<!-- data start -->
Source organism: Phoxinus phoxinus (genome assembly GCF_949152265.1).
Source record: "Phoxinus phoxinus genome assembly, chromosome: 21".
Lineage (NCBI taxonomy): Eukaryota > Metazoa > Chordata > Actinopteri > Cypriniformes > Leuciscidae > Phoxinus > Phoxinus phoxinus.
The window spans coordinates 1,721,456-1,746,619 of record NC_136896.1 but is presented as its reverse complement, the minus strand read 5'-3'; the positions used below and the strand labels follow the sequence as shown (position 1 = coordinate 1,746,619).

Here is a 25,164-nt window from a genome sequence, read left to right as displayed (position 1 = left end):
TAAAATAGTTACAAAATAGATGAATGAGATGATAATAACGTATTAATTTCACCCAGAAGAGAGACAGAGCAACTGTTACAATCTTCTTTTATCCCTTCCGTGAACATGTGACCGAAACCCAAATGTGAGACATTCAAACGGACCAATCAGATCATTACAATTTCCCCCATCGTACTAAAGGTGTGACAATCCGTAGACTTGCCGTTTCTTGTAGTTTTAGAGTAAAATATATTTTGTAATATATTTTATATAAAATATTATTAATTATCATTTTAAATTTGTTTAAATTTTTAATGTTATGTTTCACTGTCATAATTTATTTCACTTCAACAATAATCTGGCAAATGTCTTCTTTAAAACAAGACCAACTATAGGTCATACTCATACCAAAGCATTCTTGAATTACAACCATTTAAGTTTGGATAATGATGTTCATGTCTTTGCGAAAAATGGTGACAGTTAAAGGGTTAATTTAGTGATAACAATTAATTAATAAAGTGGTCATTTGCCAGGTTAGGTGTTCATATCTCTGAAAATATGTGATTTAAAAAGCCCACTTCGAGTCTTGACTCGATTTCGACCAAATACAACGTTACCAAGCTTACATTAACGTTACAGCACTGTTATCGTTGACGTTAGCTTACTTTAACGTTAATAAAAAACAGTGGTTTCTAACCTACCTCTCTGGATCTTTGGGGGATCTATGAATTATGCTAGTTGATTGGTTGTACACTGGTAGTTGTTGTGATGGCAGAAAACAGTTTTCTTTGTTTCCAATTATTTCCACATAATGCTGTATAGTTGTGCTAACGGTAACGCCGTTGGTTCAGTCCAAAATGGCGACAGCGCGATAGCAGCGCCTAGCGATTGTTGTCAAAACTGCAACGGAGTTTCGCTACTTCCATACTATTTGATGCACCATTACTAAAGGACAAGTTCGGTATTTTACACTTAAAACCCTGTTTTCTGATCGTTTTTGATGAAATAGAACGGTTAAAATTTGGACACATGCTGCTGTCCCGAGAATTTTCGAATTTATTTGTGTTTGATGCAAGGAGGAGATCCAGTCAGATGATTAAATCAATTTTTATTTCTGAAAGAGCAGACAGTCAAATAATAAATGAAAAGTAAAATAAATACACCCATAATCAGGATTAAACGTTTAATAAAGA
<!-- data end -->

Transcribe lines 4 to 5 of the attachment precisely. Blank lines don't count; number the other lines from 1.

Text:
The window spans coordinates 1,721,456-1,746,619 of record NC_136896.1 but is presented as its reverse complement, the minus strand read 5'-3'; the positions used below and the strand labels follow the sequence as shown (position 1 = coordinate 1,746,619).

Here is a 25,164-nt window from a genome sequence, read left to right as displayed (position 1 = left end):